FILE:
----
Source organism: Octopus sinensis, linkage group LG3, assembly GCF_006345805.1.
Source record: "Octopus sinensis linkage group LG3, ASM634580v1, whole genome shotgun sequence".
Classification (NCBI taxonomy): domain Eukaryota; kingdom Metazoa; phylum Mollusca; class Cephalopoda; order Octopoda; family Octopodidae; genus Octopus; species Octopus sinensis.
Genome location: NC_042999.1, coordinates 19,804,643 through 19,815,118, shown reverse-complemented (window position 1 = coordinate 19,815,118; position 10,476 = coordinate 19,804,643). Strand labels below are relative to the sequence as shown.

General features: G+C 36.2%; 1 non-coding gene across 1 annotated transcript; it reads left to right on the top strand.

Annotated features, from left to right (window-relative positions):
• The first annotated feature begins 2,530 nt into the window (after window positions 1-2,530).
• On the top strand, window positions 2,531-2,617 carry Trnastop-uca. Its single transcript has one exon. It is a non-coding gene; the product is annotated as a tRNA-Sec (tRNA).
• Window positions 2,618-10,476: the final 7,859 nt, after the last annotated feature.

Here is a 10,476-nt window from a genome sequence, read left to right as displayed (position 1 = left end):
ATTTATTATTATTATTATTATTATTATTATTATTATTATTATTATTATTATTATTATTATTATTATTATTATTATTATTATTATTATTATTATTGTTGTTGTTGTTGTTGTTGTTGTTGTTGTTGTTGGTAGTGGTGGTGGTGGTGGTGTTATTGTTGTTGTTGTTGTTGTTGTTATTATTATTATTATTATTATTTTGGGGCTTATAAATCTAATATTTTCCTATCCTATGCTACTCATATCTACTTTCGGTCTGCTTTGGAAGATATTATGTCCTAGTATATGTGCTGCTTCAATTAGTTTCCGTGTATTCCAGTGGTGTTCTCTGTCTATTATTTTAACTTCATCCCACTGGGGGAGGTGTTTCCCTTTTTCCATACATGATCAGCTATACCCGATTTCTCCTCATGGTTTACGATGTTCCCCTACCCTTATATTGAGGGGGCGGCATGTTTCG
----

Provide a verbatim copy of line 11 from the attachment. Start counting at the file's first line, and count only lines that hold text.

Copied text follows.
ATTTATTATTATTATTATTATTATTATTATTATTATTATTATTATTATTATTATTATTATTATTATTATTATTATTATTATTATTATTATTATTGTTGTTGTTGTTGTTGTTGTTGTTGTTGTTGTTGGTAGTGGTGGTGGTGGTGGTGTTATTGTTGTTGTTGTTGTTGTTGTTATTATTATTATTATTATTATTTTGGGGCTTATAAATCTAATATTTTCCTATCCTATGCTACTCATATCTACTTTCGGTCTGCTTTGGAAGATATTATGTCCTAGTATATGTGCTGCTTCAATTAGTTTCCGTGTATTCCAGTGGTGTTCTCTGTCTATTATTTTAACTTCATCCCACTGGGGGAGGTGTTTCCCTTTTTCCATACATGATCAGCTATACCCGATTTCTCCTCATGGTTTACGATGTTCCCCTACCCTTATATTGAGGGGGCGGCATGTTTCG